From the Publisher: Finding an Affordable Apartment

Arnold G. York

All over California, people are complaining there are no affordable rentals available. Zillow, which tracks the real estate world, put, some numbers down for each local community. Zillow estimates that no one should expend more than 30 percent of their income each month for rent. Here are some very interesting numbers for zip code 90265 (Malibu):

At $1,500 per month, there is nothing available to rent in 90265.

At $2,500 per month, there is 1 available rental in 90265.

At $3,000 per month, there are 10 available rentals in 90265.

At $4,000 per month, there are 25 available rentals in 90265.

At $5,000 per month, there are 50 available rentals in 90265.

If Zillow is correct, that means in order to rent a $3,000-per-month apartment, you should have an income of $10,000 per month or $120,000 per year. The study was put together using Zillow statewide data by two very enterprising reporters at the Los Angeles Times and you can begin to see why, in Los Angeles, if you earn the average income of $61,000 you can only afford an apartment costing $1,500 per month—and hardly anyone can find anything at that price. 


This past Friday, Malibu City Hall was closed for the holiday weekend and suddenly a fire broke out at 11:30 a.m. in the hills in eastern Malibu. Several people told me they called city hall and got a recording that city hall was closed for the holiday and they immediately began to panic. Later, I learned that if you call the city and then dial 311 you’ll be connected to a live person who has the duty and the city has 24/7 coverage. Perhaps people calling the city didn’t hear the message and hung up. People in panic often have difficulty taking in information or listening to a full recording. The city manager and the public safety coordinator rushed back to the city and City Hall was operational by just after noon. But that time gap may feel like an eternity to people who see the smoke and smell the fire. The fire department jumped on it as it was happening, and it was pretty much over by 2 p.m., but there were a lot of shaken people. I don’t know if the callers couldn’t wait or if the message was not clear, but I think the city is going to have to have a duty officer standing by on holiday weekends to take all the calls directly.

For fuller information on the event, read our story on A1 and Paul Grisanti’s column in this week’s edition.


This was also the chili cook-off weekend and we gave it a try on Sunday, not long after it opened. There weren’t many people there that early and it’s become clear that the chili cook-off seems to have become a nighttime event, because later in the evening it was packed. I heard some grousing about the overall cost of the event, the parking cost and I heard they changed some rules that made the rides more expensive. Truth is, it didn’t surprise me. When the Kiwanis Club was still running it, I was told that the carnival pretty much was a break-even for them and they made all of their money, generally about $100,000, on the car raffle, which they sold at $100 per ticket. I know the Kiwanis Club ran it with a skeleton crew until their members all aged out. The Boys & Girls Club of Malibu took it over but the kids are too young to do the set up and breaking down of the event so they had to hire professionals and I suspect the costs skyrocketed. I was told the club controlled the gate and the parking but not the rides, which set their own prices, and I expect the Boys & Girls Club is going to get a ration of complaints about the prices, even though they had little control over the rides. Additionally, security and parking have become major costs and perhaps the event as presently structured is too expensive for this community. We’ll know more once we get all the numbers.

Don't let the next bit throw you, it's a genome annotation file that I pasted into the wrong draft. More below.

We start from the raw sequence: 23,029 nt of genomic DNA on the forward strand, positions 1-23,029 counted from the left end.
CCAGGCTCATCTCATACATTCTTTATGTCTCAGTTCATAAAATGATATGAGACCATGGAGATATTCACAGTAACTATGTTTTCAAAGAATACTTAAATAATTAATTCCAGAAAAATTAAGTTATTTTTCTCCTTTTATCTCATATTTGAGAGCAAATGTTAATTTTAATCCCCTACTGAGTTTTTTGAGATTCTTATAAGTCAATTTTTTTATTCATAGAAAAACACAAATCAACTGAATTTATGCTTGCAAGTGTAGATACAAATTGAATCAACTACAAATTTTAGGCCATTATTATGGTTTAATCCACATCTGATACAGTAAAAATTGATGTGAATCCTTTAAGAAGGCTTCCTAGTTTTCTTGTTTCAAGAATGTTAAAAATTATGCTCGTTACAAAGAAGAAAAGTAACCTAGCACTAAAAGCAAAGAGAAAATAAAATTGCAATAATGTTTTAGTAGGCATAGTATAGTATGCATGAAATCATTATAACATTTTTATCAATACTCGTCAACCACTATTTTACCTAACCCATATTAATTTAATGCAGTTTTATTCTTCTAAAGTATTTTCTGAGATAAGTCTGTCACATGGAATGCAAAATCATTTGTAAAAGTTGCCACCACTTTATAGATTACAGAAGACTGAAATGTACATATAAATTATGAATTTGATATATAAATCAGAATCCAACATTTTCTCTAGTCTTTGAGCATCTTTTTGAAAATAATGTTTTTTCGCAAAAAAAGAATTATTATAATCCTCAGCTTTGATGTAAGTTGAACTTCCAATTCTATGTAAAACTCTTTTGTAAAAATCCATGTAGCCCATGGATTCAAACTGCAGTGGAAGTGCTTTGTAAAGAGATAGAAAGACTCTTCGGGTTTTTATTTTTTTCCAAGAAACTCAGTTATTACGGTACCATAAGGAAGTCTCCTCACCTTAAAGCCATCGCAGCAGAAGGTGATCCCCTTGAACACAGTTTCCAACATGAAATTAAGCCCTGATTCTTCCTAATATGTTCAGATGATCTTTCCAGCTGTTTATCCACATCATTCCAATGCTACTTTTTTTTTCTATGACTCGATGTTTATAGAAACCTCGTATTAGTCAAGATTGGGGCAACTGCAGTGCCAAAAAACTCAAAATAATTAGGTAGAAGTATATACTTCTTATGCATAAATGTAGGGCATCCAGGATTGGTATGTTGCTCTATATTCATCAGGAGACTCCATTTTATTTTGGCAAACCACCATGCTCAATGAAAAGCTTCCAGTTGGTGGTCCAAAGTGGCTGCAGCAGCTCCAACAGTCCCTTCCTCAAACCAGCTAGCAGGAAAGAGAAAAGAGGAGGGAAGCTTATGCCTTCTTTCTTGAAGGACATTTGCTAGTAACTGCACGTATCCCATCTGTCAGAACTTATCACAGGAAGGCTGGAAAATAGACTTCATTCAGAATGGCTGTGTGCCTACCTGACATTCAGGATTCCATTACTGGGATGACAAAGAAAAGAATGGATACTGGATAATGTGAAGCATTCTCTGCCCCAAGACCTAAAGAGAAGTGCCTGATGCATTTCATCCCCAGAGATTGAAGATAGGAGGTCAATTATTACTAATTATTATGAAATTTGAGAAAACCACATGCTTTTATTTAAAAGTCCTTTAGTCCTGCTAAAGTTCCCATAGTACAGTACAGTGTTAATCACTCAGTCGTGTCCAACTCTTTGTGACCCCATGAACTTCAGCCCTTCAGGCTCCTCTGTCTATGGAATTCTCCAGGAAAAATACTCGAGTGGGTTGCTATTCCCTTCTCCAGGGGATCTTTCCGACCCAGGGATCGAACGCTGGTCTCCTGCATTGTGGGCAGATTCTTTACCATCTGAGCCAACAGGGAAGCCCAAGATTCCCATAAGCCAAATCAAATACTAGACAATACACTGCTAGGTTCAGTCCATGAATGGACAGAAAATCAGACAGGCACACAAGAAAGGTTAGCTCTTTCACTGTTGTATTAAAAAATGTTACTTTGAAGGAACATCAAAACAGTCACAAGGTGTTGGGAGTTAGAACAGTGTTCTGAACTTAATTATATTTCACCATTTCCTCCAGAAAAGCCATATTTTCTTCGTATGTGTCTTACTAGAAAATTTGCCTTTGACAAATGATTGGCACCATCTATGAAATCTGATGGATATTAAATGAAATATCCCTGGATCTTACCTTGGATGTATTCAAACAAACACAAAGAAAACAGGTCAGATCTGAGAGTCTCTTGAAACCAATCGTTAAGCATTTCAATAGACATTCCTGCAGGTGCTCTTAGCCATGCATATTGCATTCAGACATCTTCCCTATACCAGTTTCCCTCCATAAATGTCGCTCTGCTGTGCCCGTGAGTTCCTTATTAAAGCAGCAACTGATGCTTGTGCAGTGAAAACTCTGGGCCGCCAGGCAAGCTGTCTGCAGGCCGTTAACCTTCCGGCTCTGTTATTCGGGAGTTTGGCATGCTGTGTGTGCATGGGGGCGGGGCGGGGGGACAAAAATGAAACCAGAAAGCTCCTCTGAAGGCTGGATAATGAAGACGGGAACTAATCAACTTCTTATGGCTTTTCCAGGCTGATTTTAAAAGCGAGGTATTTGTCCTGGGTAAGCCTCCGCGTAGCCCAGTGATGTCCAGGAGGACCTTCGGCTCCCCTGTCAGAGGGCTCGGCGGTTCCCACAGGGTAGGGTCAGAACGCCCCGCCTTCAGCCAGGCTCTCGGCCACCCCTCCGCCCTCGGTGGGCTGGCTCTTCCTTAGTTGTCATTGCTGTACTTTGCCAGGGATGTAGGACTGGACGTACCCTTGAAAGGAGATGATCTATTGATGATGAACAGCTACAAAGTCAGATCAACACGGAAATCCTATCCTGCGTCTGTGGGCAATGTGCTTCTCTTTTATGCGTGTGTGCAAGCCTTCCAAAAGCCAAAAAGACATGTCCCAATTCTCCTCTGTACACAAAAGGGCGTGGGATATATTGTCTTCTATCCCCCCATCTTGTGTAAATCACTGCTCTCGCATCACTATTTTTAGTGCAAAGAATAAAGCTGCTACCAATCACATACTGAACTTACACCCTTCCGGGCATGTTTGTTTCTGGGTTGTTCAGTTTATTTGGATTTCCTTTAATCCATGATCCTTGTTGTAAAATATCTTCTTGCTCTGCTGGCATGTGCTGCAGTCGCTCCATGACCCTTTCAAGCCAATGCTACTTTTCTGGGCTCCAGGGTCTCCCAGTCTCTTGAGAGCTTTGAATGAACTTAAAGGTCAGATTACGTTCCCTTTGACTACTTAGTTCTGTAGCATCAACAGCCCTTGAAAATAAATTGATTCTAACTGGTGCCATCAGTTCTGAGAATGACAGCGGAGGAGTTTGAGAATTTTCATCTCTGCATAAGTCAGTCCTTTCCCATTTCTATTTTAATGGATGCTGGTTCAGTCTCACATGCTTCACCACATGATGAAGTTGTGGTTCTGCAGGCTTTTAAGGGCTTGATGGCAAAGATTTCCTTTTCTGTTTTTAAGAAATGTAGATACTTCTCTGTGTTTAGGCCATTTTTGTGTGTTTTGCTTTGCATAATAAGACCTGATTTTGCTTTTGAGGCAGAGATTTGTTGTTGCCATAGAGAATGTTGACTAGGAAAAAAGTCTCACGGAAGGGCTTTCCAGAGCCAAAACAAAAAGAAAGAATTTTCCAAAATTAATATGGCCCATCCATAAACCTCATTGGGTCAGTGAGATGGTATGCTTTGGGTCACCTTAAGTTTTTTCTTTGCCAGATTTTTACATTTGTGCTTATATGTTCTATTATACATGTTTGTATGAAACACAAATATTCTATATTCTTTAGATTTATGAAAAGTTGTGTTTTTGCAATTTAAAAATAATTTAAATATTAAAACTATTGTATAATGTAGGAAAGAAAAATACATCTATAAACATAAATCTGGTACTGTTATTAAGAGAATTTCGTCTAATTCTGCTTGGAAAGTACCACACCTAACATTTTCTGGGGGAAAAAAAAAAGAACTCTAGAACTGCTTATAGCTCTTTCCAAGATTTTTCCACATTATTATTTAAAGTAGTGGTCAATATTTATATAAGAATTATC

We’ve all seen the pictures of the dive boat that caught fire off Santa Cruz Island and the large loss of life that followed. We don’t know much yet but it appears that everyone who was asleep below decks may have died in this sudden fire. I was a diving officer in the Navy and ran a diving crew and one of the things you were always wary of was fire. Fire aboard a ship can be devastating in an instant, and getting out of a compartment filled with black smoke, with limited number of exits, can be almost impossible before you’re overcome with smoke and fumes. The fire sucks up all the oxygen and there is nothing to breathe. I suspect that most of those who died were healthy, athletic, strong and all good swimmers and, since none of them survived I can only conclude they were trapped and couldn’t make it to an exit. Since some of the crew were on deck when the fire broke out, I imagine they were preparing the diving equipment for the morning dive, which probably saved their lives. Still, I’m guessing that something exploded and caused this fire. The federal, state and county people are on it so we should know more shortly. Our heart goes out to the families of all the victims.